British High Commissioner to Tanzania, Sarah Cooke, in her speech during the celebrations, stressed the long and close relationship between the UK and Tanzania and spoke of the highlights of her first year in the country.
Honourable Minister of Foreign Affairs and East African Cooperation Dr Augustine Mahiga, members of Parliament, officials of the government of Tanzania, distinguished members of the Diplomatic Corps ladies and gentlemen, karibuni nyumbani kwa Balozi wa Uingereza, kusherehekea siku ya kuzaliwa kwa Malkia Elizabeth wa pili . Welcome to the British High Commissioner’s Residence, to celebrate the official birthday of Her Majesty, Queen Elizabeth II.
Her Majesty is 91 years old this year. She continues to serve the United Kingdom and the Commonwealth with the same energy, commitment and sense of duty she has shown since her coronation over 60 years ago.
This Queen’s Birthday celebration reminds me that I have nearly reached a full year serving as British High Commissioner here in Tanzania.
Over that time, it has been an enormous pleasure to travel this beautiful country and see for myself the breadth and the strength of the UK’s partnership with Tanzania.
The UK is Tanzania’s largest foreign investor and second largest bilateral donor.
But I have realised in my short time here that there is much more to our partnership beyond these headlines.
In Kagera, I joined HE President Magufuli to lay the foundation stone for the school which UK aid is helping to rebuild after last year’s earthquake. Our ability to respond quickly and decisively is what sets us apart in responding to Tanzania’s needs.
In Arusha, I joined Filbert Bayi and other legendary athletes as the Queen’s Baton Relay visited Tanzania en route to next year’s Commonwealth Games. I hope we inspired some of the school children we met to become Tanzania’s athletes of the future.
In Tabora, I saw how the UK is supporting newly naturalised citizens and their host communities to build better lives. This is part of the UK’s wider commitment to support the refugee population here.
In Mwanza, I visited the National Institute for Medical Research which is conducting world class research on HIV/AIDS, in partnership with the London School of Hygiene & Tropical medicine.
And in Mufindi, I was proud to celebrate the contribution of the many British nationals living and working in Tanzania.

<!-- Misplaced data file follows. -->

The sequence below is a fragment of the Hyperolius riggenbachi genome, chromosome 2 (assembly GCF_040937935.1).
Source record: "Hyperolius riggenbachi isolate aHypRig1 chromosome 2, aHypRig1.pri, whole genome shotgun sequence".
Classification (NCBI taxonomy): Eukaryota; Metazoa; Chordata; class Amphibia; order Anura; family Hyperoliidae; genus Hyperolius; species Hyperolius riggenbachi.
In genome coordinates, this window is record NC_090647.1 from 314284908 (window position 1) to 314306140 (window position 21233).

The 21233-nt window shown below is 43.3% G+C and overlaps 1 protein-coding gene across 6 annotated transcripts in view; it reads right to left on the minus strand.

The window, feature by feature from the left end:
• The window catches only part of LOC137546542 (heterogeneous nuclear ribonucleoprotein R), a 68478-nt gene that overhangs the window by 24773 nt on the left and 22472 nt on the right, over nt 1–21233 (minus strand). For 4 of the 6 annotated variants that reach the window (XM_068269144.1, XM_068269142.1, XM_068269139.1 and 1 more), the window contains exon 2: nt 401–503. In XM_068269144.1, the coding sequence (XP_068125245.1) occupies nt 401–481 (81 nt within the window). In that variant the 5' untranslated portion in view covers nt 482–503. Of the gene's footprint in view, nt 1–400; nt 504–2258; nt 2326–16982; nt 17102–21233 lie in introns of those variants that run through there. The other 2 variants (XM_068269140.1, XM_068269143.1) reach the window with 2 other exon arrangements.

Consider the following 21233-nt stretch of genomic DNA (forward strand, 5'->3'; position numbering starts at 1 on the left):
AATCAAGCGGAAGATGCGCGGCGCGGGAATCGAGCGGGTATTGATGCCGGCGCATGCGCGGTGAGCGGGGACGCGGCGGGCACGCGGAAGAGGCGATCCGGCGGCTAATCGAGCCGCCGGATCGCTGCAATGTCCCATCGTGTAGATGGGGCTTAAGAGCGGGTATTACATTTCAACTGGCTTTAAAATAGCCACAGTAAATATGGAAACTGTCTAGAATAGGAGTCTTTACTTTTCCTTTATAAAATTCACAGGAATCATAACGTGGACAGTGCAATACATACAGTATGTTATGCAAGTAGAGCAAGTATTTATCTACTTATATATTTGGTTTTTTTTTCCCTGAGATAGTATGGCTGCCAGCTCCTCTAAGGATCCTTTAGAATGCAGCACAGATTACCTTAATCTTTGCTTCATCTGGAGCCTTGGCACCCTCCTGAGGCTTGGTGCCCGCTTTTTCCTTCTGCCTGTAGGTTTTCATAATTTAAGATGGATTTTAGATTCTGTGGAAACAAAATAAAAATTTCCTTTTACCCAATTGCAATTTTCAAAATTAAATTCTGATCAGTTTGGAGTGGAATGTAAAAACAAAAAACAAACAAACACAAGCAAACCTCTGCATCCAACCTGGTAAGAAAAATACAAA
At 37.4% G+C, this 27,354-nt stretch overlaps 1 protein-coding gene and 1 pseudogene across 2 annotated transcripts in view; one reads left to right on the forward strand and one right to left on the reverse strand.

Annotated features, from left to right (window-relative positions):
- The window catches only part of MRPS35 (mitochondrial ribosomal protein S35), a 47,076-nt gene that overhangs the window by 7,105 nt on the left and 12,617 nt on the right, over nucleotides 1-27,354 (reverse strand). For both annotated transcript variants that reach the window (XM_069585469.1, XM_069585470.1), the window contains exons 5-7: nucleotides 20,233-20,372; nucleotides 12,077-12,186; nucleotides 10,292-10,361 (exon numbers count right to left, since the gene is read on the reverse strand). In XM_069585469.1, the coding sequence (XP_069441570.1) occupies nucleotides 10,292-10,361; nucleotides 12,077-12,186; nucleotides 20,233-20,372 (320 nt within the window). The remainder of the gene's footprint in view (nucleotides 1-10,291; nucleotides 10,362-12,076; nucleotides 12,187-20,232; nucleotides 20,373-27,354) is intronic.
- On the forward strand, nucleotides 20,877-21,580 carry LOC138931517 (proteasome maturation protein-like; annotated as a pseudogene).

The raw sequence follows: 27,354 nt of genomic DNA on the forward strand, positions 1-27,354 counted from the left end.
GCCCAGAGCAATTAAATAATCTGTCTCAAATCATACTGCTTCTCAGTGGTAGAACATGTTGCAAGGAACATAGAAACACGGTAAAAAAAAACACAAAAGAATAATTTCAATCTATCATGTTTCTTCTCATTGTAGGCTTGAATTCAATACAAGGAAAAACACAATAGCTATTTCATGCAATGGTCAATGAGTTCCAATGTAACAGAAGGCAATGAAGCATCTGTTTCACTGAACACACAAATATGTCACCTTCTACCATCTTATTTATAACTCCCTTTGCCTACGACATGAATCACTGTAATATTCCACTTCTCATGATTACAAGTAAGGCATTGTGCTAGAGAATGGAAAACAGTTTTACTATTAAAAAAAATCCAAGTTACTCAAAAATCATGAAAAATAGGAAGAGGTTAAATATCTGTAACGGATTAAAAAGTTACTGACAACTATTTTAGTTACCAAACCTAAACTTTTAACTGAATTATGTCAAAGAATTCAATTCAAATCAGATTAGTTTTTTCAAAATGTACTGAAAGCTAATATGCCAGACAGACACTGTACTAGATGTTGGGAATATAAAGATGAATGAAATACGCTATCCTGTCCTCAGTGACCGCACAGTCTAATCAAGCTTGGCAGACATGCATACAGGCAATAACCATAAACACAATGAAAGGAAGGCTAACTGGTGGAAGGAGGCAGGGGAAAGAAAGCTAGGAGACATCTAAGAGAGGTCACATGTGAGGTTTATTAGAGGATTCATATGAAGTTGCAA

On behalf of Her Majesty the Queen, I presented one of our community, Geoff Fox, with the Member of the British Empire (or MBE) medal.
This honour was in recognition of his substantial charitable work for the local community. It was inspiring to witness Geoff’s passion and drive to change lives for the better.
And I know there are many other British Nationals doing similar work around the country.
I’ve also been inspired to see the drive and ambition of young Tanzanians throughout the country.
I’m delighted that we are joined tonight by members of the Department for International Development’s (DFID) Youth Advisory Panel.
They work with us to ensure that UK development programmes meet the needs of their generation.
And as I’ve travelled round the country, I have seen for myself how British companies are creating jobs, incomes and livelihoods here.
Their innovation and entrepreneurship is not only contributing to Tanzania’s industrialisation but is also providing essential services to ordinary Tanzanians.
I’m keen to encourage more British companies to invest here. So we will continue to support the Government to tackle corruption and create a level playing field. And we will continue to help the Government put in place the infrastructure, the skills and the predictable policy environment needed to attract investment.
So today is a celebration of Her Majesty’s Birthday, and also of the strength of the UK-Tanzania partnership.
And this is our chance to say thank you to all of you – our friends in Government, in business and in development – who make that partnership a reality.
This relationship, I hope, will be further strengthened in the months and years to come.
You may have wondered as you came in why we are flying the Commonwealth flag.
Well, next spring, Her Majesty will host the Commonwealth Summit at Buckingham Palace & Windsor Castle in the UK.
Leaders from 52 countries will reaffirm their commitment to working together to solve global challenges, through this unique and precious grouping of friends and allies.
The Summit will focus on improving trade flows, tackling shared security threats and building resilience in the face of climate change.
I know that these are all priority issues for His Excellency President Magufuli and I very much hope he will be able to join Her Majesty at the Summit.
Finally, I would like to take a moment to thank our sponsors, without whom this event would not have been possible.
Thank you to CMC Automobiles for exhibiting the Best of British here tonight, with 2 vehicles.
We have the Jaguar F Pace and, I’m delighted to say, the first reveal in Tanzania of the All New Land Rover Discovery.
Both vehicles are made in Britain and represent the Best of British engineering.
A big thank you goes to Serengeti Breweries for providing the beer and spirits you are enjoying this evening. The beers are locally made, bringing jobs to Tanzanians.
And thank you to our other sponsors who also represent the Best of British: BG, Deloitte, Ernst & Young, Ophir Energy, Songas, Standard Chartered Bank, Unilever and Vodacom.
Thank you all for helping to make this evening a real celebration.
And for keeping us safe tonight, I’d like to thank Ultimate Security and the Tanzanian Police Force.
So in conclusion, asenteni sana kwa kunisikiliza.
And thank you all for coming.